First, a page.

9. Tosefta, Sanhedrin, 4.1-4.2, 4.5, 4.7 (1st cent. CE - 2nd cent. CE)

10. Anon., Sifre Deuteronomy, 160 (2nd cent. CE - 4th cent. CE)

11. Tertullian, On The Apparel of Women, 1.3 (2nd cent. CE - 3rd cent. CE)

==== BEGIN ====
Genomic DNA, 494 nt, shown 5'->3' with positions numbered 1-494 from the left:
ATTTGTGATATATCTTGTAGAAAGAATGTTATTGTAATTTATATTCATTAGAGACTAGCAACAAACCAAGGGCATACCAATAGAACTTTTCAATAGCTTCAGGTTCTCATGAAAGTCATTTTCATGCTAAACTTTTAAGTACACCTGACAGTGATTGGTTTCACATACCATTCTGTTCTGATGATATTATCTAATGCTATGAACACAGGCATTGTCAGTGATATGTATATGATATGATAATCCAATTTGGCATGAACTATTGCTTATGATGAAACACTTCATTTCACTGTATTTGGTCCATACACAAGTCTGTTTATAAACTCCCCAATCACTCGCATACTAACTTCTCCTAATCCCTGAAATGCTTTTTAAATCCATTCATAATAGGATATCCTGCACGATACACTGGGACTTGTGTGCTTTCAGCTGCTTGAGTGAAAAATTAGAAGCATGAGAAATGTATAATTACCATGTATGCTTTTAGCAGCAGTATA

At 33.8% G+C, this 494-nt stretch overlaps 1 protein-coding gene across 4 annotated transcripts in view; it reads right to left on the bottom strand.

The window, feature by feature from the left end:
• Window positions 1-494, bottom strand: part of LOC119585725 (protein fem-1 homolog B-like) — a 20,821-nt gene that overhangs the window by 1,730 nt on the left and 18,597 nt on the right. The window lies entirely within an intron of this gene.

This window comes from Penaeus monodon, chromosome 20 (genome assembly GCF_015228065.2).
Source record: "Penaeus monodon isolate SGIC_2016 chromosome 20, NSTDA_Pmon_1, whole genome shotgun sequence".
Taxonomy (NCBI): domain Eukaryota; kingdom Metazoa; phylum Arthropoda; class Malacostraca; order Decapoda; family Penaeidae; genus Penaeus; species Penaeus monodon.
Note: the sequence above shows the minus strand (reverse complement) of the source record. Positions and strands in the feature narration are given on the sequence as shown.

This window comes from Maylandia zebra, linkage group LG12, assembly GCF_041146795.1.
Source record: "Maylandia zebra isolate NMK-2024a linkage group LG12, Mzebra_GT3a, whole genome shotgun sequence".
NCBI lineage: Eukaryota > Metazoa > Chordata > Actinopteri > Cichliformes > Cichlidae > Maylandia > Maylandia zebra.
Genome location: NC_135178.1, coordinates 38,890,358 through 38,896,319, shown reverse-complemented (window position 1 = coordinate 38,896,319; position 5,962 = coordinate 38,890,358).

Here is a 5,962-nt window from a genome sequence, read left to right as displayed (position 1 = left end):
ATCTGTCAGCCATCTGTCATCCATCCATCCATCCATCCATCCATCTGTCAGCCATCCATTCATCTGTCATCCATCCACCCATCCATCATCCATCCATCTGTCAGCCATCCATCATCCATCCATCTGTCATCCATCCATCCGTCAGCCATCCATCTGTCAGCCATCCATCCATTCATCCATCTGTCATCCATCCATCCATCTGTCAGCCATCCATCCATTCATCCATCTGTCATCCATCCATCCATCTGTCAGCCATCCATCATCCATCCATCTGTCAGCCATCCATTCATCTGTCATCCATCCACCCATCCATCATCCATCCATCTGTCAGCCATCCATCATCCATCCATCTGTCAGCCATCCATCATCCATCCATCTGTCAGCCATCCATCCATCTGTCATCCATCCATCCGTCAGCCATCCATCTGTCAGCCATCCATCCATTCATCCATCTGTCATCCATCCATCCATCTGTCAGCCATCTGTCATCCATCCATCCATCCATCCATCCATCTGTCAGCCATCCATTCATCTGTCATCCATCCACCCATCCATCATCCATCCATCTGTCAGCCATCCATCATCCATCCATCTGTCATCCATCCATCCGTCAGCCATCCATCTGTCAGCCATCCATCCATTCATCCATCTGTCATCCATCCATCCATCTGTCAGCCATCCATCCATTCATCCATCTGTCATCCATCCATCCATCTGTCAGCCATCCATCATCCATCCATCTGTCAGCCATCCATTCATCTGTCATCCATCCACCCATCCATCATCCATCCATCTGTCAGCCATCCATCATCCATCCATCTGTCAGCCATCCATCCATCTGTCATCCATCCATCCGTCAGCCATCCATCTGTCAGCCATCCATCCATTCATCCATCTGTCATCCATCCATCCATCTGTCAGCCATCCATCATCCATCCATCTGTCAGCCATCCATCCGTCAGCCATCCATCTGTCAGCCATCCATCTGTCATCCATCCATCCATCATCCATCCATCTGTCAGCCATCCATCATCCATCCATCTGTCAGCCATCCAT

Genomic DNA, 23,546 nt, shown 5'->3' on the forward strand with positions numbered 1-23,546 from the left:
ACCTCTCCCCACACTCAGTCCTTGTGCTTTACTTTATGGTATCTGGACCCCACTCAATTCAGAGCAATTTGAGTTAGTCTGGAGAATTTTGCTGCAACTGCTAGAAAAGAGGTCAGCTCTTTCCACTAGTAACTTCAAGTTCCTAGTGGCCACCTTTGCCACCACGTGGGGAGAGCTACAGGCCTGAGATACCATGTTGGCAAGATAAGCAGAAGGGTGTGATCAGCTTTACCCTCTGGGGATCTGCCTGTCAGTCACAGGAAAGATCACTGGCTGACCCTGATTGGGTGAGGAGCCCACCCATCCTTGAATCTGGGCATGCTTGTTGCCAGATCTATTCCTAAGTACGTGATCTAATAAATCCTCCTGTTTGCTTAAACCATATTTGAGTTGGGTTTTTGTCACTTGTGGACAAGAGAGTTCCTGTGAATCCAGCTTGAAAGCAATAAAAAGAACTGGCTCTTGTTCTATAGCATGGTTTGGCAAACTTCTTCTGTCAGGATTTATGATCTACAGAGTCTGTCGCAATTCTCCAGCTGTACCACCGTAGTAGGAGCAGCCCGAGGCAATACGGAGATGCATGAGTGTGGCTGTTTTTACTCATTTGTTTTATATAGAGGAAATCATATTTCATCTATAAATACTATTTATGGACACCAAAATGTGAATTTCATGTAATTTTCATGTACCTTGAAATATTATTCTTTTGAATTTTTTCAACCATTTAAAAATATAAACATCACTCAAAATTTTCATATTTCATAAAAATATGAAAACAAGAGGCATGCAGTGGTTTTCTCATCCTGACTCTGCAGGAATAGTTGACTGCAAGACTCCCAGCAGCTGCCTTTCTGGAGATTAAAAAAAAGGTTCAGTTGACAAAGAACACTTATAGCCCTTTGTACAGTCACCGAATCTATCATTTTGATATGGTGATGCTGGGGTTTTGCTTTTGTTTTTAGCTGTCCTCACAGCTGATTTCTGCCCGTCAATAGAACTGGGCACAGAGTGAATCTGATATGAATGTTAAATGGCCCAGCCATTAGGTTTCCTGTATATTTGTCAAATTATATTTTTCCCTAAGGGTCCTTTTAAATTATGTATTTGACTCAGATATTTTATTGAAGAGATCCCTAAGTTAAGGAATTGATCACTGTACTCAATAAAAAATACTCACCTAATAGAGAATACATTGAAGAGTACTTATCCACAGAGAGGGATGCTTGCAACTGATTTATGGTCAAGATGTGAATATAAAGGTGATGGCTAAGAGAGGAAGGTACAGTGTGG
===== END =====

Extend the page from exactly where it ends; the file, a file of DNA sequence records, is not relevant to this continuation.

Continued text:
12. Babylonian Talmud, Horayot, None (3rd cent. CE - 6th cent. CE)